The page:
Directed by: Fede Alvarez
Premise: A remake of the 1983 film. A group of people gather in an isolated cabin and come under attack from evil spirits.
What Works: For the last decade the content of the horror genre has consisted largely of remakes of films of the 1970s and 80s, ranging from retreads of classics like Halloween to more obscure titles like My Bloody Valentine. The original Evil Dead is a cult film that sits between mainstream fame and fringe obscurity. The filmmakers of the remake recognize that unique appeal and play to the sensibilities of both hardcore horror audiences and mainstream viewers and the resulting motion picture is one of the most successful films in the remake trend. On a technical level this movie is very well made and fans of the original Evil Dead will be pleased that the new picture does not soften the violence. This is a very intense and gory movie and it has some of the most impressive makeup and prosthetic effects seen in a horror film in some time. The look of the movie is very organic; the set design has an appropriate texture of grit and filth and the scenes of violence capture the mutilation of flesh. As unpleasant as that sounds, this is the appeal of both the original Evil Dead and the remake. The movie is intended to be an endurance test of stomach churning gore and as that it succeeds. The filmmakers of the new Evil Dead also deserve credit for expanding the premise and creating a credible scenario. The original film consisted of young people on a weekend getaway but in the remake a group of adults gather in a cabin to help one of them quit her heroine addiction. The set up gives dramatic weight and complexity to the characters that adds to the supernatural peril that they face later. The picture also adds some complexity to the demonic elements of the story so that the narrative has a dramatic shape that pays off in the ending.
What Doesn’t: The 2013 edition of The Evil Dead suffers from some of the same problems as other recent horror remakes and in that respect it most closely recalls the 2009 version of Last House on the Left. Like Wes Craven’s 1972 film, the original Evil Dead was an independent production that was not made for mainstream tastes. Everything about the way it was produced was intended to shake up the viewer by pushing the accepted boundaries of violence and providing a cinematic experience that was unique to the horror movie marketplace at that time. Like the remake of Last House on the Left, the 2013 version of The Evil Dead is technically superior to the original film in nearly every way but it is also creatively tethered to its predecessor. Rather than challenging the audience or the medium, the remake of The Evil Dead is intended to recreate, mass produce, and commoditize the original picture. In other words, The Evil Dead 1983 is a piece of art but Evil Dead 2013 is an industrial product. Aside from its artistic shortcomings, the new Evil Dead is lacking in other respects. The movie isn’t very scary. It is grotesque and has visceral shocks but the filmmakers do not sustain an atmosphere of dread. The remake also lacks the fun of the original film. One of the reasons why The Evil Dead of 1983 drew such a strong cult following was the way it mixed gory scares with a sense of humor; watching the original picture was like visiting a very effective haunted house. The new movie isn’t nearly as fun to watch.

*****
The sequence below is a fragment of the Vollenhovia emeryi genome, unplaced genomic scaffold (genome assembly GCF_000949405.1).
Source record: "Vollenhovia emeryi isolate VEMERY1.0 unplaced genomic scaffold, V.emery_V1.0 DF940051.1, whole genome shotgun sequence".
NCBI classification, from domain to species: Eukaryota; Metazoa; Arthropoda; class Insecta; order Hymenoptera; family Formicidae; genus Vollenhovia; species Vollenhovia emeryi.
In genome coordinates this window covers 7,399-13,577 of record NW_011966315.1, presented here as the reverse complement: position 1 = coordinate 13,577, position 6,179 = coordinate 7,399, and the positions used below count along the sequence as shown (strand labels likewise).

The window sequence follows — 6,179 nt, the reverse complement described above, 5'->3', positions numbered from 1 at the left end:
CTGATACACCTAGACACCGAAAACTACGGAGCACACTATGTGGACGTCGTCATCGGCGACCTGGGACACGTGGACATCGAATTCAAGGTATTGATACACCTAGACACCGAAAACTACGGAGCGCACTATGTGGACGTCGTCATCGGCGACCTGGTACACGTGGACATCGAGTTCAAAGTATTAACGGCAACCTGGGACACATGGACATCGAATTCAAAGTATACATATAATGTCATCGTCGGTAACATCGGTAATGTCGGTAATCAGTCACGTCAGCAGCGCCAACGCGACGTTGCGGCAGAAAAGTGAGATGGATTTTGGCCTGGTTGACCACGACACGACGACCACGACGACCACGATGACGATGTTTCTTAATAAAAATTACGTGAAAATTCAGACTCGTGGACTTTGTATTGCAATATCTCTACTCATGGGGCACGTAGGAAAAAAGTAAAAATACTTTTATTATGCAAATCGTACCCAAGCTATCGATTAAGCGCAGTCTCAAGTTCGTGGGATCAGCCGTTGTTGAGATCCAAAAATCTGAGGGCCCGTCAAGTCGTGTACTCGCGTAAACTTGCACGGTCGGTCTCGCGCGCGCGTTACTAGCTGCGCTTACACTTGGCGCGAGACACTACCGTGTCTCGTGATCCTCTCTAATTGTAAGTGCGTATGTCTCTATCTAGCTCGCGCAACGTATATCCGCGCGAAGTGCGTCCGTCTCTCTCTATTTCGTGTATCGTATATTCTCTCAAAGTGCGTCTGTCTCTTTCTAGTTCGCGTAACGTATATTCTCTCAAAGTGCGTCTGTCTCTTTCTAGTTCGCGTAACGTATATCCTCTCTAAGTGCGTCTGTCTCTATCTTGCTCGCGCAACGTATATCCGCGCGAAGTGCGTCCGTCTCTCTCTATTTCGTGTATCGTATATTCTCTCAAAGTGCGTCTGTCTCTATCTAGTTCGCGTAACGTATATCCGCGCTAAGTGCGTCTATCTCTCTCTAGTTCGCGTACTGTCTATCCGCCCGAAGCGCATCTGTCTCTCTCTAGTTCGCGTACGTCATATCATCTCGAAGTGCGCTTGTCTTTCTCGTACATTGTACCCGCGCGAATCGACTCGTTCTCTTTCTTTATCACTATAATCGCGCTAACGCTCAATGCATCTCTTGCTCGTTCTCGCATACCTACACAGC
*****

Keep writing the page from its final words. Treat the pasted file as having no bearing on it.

Bottom Line: A remake of The Evil Dead was bound to be flawed in its very conception. But as a standalone picture the new Evil Dead does manage to be entertaining, much more so than a lot of recent horror pictures whether they are remakes or original productions. Horror fans and those new to the Evil Dead series will want to see it but viewers would do just as well seeking out the original 1983 film and its superior 1987 sequel.
Episode: #435 (April 14, 2013)